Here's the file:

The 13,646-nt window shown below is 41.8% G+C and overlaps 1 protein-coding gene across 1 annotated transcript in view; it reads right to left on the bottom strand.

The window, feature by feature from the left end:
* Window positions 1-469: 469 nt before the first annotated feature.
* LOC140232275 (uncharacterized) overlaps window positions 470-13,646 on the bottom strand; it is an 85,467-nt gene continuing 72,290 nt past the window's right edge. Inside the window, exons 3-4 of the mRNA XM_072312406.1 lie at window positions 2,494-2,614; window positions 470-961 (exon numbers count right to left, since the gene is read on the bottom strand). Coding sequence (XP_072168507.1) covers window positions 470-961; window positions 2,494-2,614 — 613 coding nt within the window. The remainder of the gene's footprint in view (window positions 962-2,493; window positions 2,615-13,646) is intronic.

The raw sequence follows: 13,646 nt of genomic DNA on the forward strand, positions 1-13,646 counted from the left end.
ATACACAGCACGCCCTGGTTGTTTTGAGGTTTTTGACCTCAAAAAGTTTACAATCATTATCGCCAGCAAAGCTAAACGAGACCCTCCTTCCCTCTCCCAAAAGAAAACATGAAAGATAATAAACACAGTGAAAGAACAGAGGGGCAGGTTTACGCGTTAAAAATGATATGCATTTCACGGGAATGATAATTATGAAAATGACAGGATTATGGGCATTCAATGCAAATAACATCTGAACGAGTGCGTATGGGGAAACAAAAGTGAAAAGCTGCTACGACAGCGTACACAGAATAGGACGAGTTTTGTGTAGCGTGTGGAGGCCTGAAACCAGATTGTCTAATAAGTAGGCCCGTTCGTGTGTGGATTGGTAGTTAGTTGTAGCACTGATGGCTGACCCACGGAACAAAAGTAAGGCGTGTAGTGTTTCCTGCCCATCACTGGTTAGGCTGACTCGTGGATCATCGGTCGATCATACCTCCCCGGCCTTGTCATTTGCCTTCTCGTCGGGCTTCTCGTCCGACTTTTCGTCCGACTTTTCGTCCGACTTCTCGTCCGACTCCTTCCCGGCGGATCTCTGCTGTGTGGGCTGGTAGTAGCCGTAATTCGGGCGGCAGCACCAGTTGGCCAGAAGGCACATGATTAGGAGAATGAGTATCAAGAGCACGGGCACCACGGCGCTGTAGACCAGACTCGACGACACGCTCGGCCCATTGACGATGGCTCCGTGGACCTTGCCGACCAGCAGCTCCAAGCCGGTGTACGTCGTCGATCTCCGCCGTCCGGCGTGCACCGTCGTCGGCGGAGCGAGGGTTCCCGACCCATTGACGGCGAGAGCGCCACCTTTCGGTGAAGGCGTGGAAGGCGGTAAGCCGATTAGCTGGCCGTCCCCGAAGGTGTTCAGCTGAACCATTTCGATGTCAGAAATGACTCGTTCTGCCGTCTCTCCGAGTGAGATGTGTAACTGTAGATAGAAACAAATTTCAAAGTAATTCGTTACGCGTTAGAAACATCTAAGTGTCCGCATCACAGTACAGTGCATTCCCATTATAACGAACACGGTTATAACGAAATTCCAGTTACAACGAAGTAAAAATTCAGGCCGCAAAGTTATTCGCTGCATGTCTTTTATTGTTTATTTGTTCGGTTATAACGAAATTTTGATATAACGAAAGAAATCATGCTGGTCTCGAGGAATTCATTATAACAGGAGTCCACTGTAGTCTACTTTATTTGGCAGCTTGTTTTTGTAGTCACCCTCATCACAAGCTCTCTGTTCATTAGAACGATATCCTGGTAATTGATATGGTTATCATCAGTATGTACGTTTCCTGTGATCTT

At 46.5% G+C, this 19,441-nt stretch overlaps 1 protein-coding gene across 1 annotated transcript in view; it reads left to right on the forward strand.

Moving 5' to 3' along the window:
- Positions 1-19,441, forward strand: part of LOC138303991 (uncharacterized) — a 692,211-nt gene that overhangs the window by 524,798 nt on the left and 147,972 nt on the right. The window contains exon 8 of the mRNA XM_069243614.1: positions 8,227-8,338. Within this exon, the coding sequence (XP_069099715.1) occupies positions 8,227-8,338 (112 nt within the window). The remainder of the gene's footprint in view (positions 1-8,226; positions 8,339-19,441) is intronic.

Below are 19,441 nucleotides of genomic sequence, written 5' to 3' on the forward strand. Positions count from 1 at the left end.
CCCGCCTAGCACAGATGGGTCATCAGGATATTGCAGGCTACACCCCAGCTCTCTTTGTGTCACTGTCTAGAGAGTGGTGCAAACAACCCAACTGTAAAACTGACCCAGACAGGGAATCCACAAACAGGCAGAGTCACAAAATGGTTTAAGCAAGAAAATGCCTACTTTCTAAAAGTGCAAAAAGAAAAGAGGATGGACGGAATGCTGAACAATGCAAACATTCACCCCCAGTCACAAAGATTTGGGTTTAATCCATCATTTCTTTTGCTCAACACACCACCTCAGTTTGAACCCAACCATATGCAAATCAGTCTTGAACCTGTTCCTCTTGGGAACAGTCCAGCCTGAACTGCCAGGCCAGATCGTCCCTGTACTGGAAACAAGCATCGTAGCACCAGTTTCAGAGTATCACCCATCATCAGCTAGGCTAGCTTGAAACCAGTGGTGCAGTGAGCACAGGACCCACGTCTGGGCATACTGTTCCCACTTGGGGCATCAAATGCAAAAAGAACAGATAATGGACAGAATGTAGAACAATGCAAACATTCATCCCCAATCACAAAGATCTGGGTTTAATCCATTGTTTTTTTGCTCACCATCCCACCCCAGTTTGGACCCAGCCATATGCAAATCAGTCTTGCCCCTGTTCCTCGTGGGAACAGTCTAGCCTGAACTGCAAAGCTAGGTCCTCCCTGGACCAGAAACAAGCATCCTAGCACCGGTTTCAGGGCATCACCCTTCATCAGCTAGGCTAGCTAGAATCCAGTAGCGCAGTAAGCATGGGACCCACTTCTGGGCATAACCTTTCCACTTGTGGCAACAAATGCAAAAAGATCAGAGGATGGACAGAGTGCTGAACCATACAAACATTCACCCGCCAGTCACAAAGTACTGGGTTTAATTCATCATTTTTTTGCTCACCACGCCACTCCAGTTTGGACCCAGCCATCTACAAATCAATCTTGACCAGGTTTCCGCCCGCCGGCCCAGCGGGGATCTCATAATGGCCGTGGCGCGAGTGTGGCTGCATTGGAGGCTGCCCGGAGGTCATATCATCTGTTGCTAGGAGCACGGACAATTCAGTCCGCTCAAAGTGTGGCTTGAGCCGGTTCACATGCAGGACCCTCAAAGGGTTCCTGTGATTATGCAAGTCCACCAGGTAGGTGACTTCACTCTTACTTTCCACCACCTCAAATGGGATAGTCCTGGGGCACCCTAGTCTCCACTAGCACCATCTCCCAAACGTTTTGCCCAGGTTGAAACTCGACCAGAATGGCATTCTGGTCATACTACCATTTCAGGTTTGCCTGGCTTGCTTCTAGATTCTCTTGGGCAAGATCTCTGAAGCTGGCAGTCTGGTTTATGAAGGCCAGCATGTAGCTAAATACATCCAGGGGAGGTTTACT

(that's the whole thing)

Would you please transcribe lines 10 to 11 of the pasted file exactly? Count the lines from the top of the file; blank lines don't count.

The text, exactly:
Below are 19,441 nucleotides of genomic sequence, written 5' to 3' on the forward strand. Positions count from 1 at the left end.
CCCGCCTAGCACAGATGGGTCATCAGGATATTGCAGGCTACACCCCAGCTCTCTTTGTGTCACTGTCTAGAGAGTGGTGCAAACAACCCAACTGTAAAACTGACCCAGACAGGGAATCCACAAACAGGCAGAGTCACAAAATGGTTTAAGCAAGAAAATGCCTACTTTCTAAAAGTGCAAAAAGAAAAGAGGATGGACGGAATGCTGAACAATGCAAACATTCACCCCCAGTCACAAAGATTTGGGTTTAATCCATCATTTCTTTTGCTCAACACACCACCTCAGTTTGAACCCAACCATATGCAAATCAGTCTTGAACCTGTTCCTCTTGGGAACAGTCCAGCCTGAACTGCCAGGCCAGATCGTCCCTGTACTGGAAACAAGCATCGTAGCACCAGTTTCAGAGTATCACCCATCATCAGCTAGGCTAGCTTGAAACCAGTGGTGCAGTGAGCACAGGACCCACGTCTGGGCATACTGTTCCCACTTGGGGCATCAAATGCAAAAAGAACAGATAATGGACAGAATGTAGAACAATGCAAACATTCATCCCCAATCACAAAGATCTGGGTTTAATCCATTGTTTTTTTGCTCACCATCCCACCCCAGTTTGGACCCAGCCATATGCAAATCAGTCTTGCCCCTGTTCCTCGTGGGAACAGTCTAGCCTGAACTGCAAAGCTAGGTCCTCCCTGGACCAGAAACAAGCATCCTAGCACCGGTTTCAGGGCATCACCCTTCATCAGCTAGGCTAGCTAGAATCCAGTAGCGCAGTAAGCATGGGACCCACTTCTGGGCATAACCTTTCCACTTGTGGCAACAAATGCAAAAAGATCAGAGGATGGACAGAGTGCTGAACCATACAAACATTCACCCGCCAGTCACAAAGTACTGGGTTTAATTCATCATTTTTTTGCTCACCACGCCACTCCAGTTTGGACCCAGCCATCTACAAATCAATCTTGACCAGGTTTCCGCCCGCCGGCCCAGCGGGGATCTCATAATGGCCGTGGCGCGAGTGTGGCTGCATTGGAGGCTGCCCGGAGGTCATATCATCTGTTGCTAGGAGCACGGACAATTCAGTCCGCTCAAAGTGTGGCTTGAGCCGGTTCACATGCAGGACCCTCAAAGGGTTCCTGTGATTATGCAAGTCCACCAGGTAGGTGACTTCACTCTTACTTTCCACCACCTCAAATGGGATAGTCCTGGGGCACCCTAGTCTCCACTAGCACCATCTCCCAAACGTTTTGCCCAGGTTGAAACTCGACCAGAATGGCATTCTGGTCATACTACCATTTCAGGTTTGCCTGGCTTGCTTCTAGATTCTCTTGGGCAAGATCTCTGAAGCTGGCAGTCTGGTTTATGAAGGCCAGCATGTAGCTAAATACATCCAGGGGAGGTTTACT